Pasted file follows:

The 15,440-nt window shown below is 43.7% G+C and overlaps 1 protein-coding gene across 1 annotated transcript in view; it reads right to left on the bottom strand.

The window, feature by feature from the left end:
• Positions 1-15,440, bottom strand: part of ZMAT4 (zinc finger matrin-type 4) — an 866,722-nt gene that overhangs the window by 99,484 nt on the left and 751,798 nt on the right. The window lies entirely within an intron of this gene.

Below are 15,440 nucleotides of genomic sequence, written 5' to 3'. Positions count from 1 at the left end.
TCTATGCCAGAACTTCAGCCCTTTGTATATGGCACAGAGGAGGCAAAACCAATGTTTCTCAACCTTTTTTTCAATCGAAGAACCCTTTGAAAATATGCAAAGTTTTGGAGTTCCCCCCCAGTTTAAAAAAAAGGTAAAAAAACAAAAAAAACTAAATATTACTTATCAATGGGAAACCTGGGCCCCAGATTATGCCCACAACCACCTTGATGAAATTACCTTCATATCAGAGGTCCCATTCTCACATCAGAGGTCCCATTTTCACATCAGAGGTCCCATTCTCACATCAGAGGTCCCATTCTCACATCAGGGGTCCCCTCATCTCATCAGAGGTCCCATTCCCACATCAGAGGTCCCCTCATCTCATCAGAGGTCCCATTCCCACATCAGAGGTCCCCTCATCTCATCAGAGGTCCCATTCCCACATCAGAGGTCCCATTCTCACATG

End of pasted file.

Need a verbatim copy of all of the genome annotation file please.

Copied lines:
The 15,440-nt window shown below is 43.7% G+C and overlaps 1 protein-coding gene across 1 annotated transcript in view; it reads right to left on the bottom strand.

The window, feature by feature from the left end:
• Positions 1-15,440, bottom strand: part of ZMAT4 (zinc finger matrin-type 4) — an 866,722-nt gene that overhangs the window by 99,484 nt on the left and 751,798 nt on the right. The window lies entirely within an intron of this gene.

Below are 15,440 nucleotides of genomic sequence, written 5' to 3'. Positions count from 1 at the left end.
TCTATGCCAGAACTTCAGCCCTTTGTATATGGCACAGAGGAGGCAAAACCAATGTTTCTCAACCTTTTTTTCAATCGAAGAACCCTTTGAAAATATGCAAAGTTTTGGAGTTCCCCCCCAGTTTAAAAAAAAGGTAAAAAAACAAAAAAAACTAAATATTACTTATCAATGGGAAACCTGGGCCCCAGATTATGCCCACAACCACCTTGATGAAATTACCTTCATATCAGAGGTCCCATTCTCACATCAGAGGTCCCATTTTCACATCAGAGGTCCCATTCTCACATCAGAGGTCCCATTCTCACATCAGGGGTCCCCTCATCTCATCAGAGGTCCCATTCCCACATCAGAGGTCCCCTCATCTCATCAGAGGTCCCATTCCCACATCAGAGGTCCCCTCATCTCATCAGAGGTCCCATTCCCACATCAGAGGTCCCATTCTCACATG